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How do you force a web browser to use POST when getting a url?

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1  
do you mean from a form or a href? – randy melder Oct 30 '09 at 17:31
    
What are you really trying to accomplish with this? a "post" is typically used to send some data from the client to the server. a "get" is to retrieve data.. but the browser natively sends some data for those, like cookies, browser info, etc. – NotMe Oct 30 '09 at 18:14
up vote 21 down vote accepted

Use an HTML form that specifies post as the method:

<form method="post" action="/my/url/">
    ...
    <input type="submit" name="submit" value="Submit using POST" />
</form>

If you had to make it happen as a link (not recommended), you could have an onclick handler dynamically build a form and submit it.

<script type="text/javascript">
function submitAsPost(url) {
    var postForm = document.createElement('form');
    postForm.action = url;
    postForm.method = 'post';
    var bodyTag = document.getElementsByTagName('body')[0];
    bodyTag.appendChild(postForm);
    postForm.submit();
}
</script>
<a href="/my/url" onclick="submitAsPost(this.href); return false;">this is my post link</a>

If you need to enforce this on the server side, you should check the HTTP method and if it's not equal to POST, send an HTTP 405 response code (method not allowed) back to the browser and exit. Exactly how you implement that will depend on your programming language/framework, etc.

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I know this is an old answer, but may I know why you say it is 'not recommended' to force a link submit a form? – Rosdi Kasim Nov 26 '13 at 16:53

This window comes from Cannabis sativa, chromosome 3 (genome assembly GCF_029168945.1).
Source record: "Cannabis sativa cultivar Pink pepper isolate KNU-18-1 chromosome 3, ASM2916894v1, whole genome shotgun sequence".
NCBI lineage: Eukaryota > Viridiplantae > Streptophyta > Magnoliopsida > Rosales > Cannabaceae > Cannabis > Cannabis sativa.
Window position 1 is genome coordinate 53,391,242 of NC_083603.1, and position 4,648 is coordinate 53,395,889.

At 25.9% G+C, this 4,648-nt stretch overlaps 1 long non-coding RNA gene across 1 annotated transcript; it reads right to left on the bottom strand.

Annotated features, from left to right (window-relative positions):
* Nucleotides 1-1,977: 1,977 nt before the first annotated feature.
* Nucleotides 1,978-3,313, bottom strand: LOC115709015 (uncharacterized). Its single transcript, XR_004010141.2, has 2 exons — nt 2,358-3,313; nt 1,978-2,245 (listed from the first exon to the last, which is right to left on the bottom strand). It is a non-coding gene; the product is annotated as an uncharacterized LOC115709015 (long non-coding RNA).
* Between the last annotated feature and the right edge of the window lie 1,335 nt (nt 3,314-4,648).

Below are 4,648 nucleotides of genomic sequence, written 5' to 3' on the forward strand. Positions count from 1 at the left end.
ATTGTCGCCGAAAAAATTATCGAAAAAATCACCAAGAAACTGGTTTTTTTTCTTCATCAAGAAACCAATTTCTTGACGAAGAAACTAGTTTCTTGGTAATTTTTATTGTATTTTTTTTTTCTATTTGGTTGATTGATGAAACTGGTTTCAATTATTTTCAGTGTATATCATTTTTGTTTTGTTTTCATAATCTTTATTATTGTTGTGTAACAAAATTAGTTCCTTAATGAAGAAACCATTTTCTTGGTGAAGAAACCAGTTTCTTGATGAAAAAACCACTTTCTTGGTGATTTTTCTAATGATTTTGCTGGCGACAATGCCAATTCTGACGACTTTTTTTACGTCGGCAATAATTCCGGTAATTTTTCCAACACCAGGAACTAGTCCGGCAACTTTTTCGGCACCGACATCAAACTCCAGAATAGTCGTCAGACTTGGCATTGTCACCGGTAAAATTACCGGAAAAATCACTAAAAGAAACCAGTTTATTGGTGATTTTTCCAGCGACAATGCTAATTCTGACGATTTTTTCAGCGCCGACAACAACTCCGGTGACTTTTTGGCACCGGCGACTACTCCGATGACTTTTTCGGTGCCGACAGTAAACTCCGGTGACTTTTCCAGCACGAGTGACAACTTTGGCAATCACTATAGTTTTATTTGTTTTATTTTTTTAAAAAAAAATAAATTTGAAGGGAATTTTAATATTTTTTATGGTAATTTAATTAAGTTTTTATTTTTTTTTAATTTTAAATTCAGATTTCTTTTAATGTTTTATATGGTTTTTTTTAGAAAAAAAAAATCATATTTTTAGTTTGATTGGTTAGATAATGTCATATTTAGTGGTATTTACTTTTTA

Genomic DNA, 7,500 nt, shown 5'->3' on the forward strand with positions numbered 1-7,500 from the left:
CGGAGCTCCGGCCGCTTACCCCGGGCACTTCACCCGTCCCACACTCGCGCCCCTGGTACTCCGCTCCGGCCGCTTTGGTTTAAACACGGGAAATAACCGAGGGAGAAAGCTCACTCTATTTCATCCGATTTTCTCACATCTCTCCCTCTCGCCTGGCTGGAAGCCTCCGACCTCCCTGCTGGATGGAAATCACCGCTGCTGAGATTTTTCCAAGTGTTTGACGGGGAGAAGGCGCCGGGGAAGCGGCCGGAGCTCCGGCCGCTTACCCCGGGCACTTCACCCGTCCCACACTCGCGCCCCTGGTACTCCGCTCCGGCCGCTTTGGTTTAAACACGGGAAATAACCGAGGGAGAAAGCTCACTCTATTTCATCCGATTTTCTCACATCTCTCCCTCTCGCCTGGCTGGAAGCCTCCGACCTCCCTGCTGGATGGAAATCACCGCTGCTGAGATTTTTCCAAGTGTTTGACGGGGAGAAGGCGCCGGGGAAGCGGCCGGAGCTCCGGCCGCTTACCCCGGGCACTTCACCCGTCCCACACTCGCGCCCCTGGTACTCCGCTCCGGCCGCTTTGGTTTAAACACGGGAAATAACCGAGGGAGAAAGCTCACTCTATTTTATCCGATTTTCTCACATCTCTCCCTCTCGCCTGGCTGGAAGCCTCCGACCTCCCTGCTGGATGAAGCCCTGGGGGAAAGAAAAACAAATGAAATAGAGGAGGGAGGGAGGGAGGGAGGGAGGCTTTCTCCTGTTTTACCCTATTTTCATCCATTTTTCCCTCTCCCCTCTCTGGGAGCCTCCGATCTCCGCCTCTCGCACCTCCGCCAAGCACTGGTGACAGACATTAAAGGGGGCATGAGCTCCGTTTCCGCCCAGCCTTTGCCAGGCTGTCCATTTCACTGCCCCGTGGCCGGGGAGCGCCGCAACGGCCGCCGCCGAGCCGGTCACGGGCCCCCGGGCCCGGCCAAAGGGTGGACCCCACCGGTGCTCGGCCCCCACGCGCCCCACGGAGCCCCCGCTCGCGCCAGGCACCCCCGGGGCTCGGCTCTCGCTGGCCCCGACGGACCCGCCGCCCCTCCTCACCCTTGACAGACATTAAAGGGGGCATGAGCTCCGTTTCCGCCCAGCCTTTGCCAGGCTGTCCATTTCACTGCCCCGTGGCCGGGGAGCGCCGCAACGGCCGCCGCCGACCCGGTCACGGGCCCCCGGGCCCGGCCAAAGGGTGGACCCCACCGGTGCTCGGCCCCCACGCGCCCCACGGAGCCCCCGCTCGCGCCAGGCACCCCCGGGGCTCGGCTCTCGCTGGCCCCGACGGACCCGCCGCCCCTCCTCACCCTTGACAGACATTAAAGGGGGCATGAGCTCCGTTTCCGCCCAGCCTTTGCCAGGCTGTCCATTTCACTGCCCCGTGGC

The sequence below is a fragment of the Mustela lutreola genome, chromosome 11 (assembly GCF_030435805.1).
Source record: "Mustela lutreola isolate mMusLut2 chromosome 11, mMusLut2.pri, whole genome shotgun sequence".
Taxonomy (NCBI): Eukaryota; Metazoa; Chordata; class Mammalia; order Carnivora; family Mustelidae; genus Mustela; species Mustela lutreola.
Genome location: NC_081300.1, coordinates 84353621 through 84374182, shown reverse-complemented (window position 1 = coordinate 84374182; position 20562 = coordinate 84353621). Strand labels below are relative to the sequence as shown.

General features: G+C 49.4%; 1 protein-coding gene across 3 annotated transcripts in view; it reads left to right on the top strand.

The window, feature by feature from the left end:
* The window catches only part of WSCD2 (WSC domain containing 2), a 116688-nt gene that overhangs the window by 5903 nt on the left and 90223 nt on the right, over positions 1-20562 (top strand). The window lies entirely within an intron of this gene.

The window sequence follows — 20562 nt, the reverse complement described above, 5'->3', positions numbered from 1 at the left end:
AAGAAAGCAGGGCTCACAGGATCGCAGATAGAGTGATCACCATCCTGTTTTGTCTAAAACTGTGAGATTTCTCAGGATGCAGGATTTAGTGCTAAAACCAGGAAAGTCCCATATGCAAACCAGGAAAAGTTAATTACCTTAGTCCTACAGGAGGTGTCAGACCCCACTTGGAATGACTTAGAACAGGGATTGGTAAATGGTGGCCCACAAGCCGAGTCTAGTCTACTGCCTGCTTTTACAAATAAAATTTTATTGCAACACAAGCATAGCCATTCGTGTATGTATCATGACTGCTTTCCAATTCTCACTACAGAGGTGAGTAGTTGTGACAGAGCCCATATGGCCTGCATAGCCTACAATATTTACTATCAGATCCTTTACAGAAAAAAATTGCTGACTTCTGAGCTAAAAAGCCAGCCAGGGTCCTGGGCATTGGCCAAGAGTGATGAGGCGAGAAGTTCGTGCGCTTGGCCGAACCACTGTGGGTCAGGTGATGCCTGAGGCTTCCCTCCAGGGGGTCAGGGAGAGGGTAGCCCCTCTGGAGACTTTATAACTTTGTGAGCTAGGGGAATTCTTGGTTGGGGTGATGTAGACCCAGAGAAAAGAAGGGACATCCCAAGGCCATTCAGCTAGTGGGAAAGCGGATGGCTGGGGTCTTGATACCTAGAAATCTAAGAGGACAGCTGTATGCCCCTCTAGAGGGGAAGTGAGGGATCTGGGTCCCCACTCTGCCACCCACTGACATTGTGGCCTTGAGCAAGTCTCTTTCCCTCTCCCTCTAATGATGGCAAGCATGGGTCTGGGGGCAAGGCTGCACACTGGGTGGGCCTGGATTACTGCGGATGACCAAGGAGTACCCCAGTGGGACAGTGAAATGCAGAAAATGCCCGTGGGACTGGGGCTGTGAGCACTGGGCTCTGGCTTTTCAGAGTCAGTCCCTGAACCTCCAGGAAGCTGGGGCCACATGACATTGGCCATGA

1  
@RosdiKasim I know this is an old comment but it's not recommended because it breaks the semantics of the world wide web. Links are expected to be idempotent GET requests. Making them POSTs violates that expectation. One of the ways this breaks the web is for search engine crawlers which try not to submit forms so they don't cause databases to be updated, etc. – Asaph Jun 26 '15 at 16:36
<form method="post">

If you're GETting a URL, you're GETting it, not POSTing it. You certainly can't cause a browser to issue a POST request via its location bar.

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1  
There is no way to POST in a URL location bar? – Daniel Kivatinos Oct 30 '09 at 17:37
23  
Will you believe me if I say it twice? – Jonathan Feinberg Oct 30 '09 at 17:45
    
@Daniel: I updated my answer to provide a hacky way of submitting a post form from a link. – Asaph Oct 30 '09 at 17:55

If you're trying to test something, I'd suggest using Fiddler to craft your http requests. It will allow you to specify the action verb (GET, POST, PUT, DELETE, etc) as well as request contents. If you're trying to test a very specific request from a link but with POST instead, then you can monitor the requests your browser is making and reissue it only with the modified POST action.

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you can not force any web browser to send the url with POST header. But to test a POST request url , I can suggest "POSTER" extention of chrome and mozilla